Here are four thrillers released in  July that you might not have heard of yet, and are getting good reviews.


The Hand That Feeds You “I don’t usually jump on the bandwagon. I’m not having twitter rows about Go Set A Watchman, I would rather chew my own big toenail than read 50 Shades Of Grey, I managed to avoid peplum skirts and I didn’t invest in a Uniqlo puffer vest for winter (although I think most of Sydney has). However, I am unashamedly onboard with domestic noir.

The Hand That Feeds You starts off smart and finishes quick.” Read the review

The Hand That Feeds You delivers on suspense and thrills, with great writing and well-developed characters. I found myself drawn in easily and really caring about the outcomes. The story is compelling, and I came to a couple of different “conclusions” before actually figuring out the whodunit, which I think is the hallmark of a great mystery.” Read the review

“How much can you really trust another person? That is the question at the heart of The Hand That Feeds You, a new psychological thriller by A.J. Rich.” Read the review


Armada: A Novel “To say that I loved Ernest Cline’s debut novel, Ready Player One, is an understatement. It’s a book I stayed up past 1 am to finish, and have read more than once since, averaging at least twice a year.

His follow up novel, Armada, has been a long time coming for fans of Ready Player One who wanted more. Cline’s blending of storytelling with geek culture was so flawlessly executed, that when the synopsis for Armada was revealed, fans experienced equal parts excitement and nervousness.” Read the review

“Ernest Cline has taken clichés and moulded them into a thought provoking and exciting adventure for the ages. This novel just like his first speaks to the last two generations and their passions for all things pop culture and explores the realities if these scenarios were too came to life for any one of us.” Read the review

“I’m just going to say up front that I was a pretty big fan of Cline’s before I got a copy of Armada to binge read last month. I loved Ready Player One, and Fanboys was one of those movies that actually brought me back to the internet many moons ago and helped me dive deep into the nerd community I now call home. For more than a year, Ready Player One has been the first book I’ve recommended to other humans who ask me for such things and have an interest in either pop culture or video games. So I went into this hoping to fall completely in love with it.” Read the review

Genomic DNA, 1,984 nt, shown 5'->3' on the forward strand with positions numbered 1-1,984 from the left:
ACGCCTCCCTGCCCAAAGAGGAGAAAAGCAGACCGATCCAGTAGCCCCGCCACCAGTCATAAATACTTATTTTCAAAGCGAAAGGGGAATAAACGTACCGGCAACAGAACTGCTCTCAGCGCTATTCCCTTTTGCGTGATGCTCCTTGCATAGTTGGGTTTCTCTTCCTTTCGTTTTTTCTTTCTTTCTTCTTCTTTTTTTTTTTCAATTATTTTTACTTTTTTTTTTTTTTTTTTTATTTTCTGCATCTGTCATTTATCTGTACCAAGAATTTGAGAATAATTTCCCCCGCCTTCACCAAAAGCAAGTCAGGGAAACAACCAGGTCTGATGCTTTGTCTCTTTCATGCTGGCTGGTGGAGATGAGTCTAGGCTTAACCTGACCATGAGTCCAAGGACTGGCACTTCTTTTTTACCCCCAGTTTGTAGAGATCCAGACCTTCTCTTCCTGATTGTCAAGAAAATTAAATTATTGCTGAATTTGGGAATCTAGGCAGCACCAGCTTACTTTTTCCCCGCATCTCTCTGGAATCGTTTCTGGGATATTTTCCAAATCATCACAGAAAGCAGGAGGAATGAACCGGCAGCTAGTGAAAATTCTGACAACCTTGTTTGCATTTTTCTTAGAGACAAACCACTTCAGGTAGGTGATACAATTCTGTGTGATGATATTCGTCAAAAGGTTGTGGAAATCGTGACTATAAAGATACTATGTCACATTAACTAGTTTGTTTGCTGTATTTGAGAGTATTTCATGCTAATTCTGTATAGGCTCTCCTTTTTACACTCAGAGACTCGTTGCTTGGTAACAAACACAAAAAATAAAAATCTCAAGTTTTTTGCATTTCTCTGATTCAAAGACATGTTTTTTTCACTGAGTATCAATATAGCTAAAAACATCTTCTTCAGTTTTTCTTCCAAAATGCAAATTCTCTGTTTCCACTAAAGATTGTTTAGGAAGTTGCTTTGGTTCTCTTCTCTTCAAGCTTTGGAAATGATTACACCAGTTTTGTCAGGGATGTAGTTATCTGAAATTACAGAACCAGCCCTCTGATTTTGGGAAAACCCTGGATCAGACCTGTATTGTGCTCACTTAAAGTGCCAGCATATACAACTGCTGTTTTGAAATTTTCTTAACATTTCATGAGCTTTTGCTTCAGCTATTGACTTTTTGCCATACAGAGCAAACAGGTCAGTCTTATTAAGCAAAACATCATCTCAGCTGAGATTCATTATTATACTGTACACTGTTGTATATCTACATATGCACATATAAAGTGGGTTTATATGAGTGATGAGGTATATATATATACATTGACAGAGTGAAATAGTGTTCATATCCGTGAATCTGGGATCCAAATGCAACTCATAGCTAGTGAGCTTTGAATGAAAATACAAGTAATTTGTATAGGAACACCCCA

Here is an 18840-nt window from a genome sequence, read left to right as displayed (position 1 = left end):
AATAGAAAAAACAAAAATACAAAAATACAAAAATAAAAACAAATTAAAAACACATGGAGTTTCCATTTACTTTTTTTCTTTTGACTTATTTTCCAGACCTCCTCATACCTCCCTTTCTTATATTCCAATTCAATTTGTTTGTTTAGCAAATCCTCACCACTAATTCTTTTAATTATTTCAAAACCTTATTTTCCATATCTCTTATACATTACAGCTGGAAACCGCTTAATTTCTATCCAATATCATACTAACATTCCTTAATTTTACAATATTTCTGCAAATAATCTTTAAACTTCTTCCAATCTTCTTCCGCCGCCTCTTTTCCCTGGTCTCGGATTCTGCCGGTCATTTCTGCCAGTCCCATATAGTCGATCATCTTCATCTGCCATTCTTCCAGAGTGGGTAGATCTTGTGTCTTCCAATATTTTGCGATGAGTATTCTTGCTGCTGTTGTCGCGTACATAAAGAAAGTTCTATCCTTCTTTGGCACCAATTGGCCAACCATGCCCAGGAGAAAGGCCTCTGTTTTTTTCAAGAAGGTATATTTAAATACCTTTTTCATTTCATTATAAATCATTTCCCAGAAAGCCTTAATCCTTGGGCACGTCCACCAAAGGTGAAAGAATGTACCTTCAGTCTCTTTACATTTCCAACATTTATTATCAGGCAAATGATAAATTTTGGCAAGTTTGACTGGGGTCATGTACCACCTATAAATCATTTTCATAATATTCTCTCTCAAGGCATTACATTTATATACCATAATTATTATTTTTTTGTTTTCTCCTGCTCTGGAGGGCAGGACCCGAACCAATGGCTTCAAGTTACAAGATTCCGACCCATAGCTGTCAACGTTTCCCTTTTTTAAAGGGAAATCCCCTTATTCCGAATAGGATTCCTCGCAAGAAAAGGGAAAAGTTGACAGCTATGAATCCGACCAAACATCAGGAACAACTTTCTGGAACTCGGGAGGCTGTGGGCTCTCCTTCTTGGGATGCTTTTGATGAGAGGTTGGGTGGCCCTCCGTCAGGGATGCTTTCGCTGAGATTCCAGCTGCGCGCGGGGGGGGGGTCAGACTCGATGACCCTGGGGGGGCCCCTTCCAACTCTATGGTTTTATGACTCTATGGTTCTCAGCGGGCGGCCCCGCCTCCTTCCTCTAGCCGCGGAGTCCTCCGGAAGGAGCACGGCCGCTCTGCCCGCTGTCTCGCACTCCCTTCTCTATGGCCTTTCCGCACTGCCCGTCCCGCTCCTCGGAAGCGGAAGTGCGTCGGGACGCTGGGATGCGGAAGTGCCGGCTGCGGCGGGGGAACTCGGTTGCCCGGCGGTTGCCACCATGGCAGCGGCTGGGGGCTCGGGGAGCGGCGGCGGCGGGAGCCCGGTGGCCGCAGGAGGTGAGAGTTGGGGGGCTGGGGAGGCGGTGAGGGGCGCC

Bum Rap bookBum Rap is a legal thriller with a touch of romance. Jake Lassiter, a former NFL linebacker and Victoria Lord and Steve Solomon, law partners and lovers are all Miami defense attorneys. Solomon is arrested for murder and Lord hires Lassiter to defend her partner.” Read the review

“Paul Levine returns with BUM RAP (Jake Lassiter #11) with continuous wit, comic crime, courtroom antics, sexy Russian bar gals, legal, sleuthing, a southern street smart granny, a smoking gun and some hot Miami heat by combining heroes, Jake, Steve, and Victoria for a ‘laugh out loud’ mystery thriller; especially for us South Florida residents and Levine fans.” Read the review

“There’s something about Florida that makes it the stuff of off-beat and funny crime novels. Since I have family living there, I’ve witnessed enough to understand that its quirkiness is the draw. Miami is the setting here and Levine has made it a character in itself. It’s so vividly portrayed that I felt I was there, walking the streets, sitting at the beach and watching a parade of quirky, sometimes crazy, characters walk by.” Read the review


Naked Greed “The many fans of Stone Barrington will have been waiting impatiently for this latest book in the series. Here it is, well worth the wait. Readers new to the series could jump in with this volume and fill in the back story. Once you’ve read a thriller by Stuart Woods, you’ll want to read them all.” Read the review

“A new Stone Barrington thriller is always greeted with joy from fans of Stuart Woods. In the latest installment, NAKED GREED, the narrative begins when Stone helps a man who is being beaten up by two thugs who turn out to be former police officers. After the fight is over and the victim has a chance to talk, he and Stone become fast friends.” Read the review


Pin It on Pinterest